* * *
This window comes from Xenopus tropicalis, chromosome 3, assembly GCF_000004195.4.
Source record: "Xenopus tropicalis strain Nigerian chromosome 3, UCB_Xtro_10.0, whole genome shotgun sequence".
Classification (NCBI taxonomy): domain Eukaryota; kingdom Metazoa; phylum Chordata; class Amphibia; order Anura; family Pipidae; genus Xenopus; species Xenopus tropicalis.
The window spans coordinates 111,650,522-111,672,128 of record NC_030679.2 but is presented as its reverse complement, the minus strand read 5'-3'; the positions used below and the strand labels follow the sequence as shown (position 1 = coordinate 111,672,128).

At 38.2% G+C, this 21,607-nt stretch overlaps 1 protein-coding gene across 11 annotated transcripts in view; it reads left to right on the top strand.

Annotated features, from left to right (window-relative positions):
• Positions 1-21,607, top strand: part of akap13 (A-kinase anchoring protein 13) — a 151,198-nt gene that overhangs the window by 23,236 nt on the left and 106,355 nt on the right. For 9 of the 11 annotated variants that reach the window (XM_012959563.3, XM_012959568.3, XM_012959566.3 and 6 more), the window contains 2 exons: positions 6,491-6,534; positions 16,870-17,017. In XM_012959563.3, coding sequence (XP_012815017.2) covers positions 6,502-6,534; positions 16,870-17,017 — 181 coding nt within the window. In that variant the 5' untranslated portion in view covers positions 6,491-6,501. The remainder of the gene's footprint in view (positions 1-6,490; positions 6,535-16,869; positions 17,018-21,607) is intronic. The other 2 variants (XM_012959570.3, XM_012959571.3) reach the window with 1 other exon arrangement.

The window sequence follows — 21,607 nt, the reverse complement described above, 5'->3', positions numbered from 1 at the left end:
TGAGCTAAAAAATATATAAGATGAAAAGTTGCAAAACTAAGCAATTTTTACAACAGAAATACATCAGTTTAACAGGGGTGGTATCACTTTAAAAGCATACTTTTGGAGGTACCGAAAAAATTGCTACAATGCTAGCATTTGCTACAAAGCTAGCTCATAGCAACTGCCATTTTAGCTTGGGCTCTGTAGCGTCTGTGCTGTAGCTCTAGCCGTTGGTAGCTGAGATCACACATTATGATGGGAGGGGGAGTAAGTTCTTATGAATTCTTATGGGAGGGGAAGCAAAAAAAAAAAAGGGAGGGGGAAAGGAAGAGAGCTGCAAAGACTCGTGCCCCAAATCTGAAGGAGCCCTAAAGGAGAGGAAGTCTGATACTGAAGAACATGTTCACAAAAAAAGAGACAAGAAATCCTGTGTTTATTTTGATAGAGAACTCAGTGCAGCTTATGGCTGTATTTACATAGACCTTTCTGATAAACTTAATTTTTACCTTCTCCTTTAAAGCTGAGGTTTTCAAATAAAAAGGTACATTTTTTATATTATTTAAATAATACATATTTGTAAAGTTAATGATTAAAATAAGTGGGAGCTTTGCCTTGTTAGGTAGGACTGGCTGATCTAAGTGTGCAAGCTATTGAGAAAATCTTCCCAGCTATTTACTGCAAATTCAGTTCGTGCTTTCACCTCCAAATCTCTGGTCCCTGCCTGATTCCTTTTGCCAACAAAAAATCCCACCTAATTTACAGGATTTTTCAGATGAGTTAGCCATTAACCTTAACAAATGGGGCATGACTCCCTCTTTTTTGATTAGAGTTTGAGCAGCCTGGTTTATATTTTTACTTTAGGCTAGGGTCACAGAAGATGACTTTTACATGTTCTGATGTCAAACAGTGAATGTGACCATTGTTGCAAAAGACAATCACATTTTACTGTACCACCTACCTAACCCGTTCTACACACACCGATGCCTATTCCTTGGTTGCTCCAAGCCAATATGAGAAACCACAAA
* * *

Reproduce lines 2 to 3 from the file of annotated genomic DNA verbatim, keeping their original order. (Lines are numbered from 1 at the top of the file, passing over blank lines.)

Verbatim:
Source record: "Xenopus tropicalis strain Nigerian chromosome 3, UCB_Xtro_10.0, whole genome shotgun sequence".
Classification (NCBI taxonomy): domain Eukaryota; kingdom Metazoa; phylum Chordata; class Amphibia; order Anura; family Pipidae; genus Xenopus; species Xenopus tropicalis.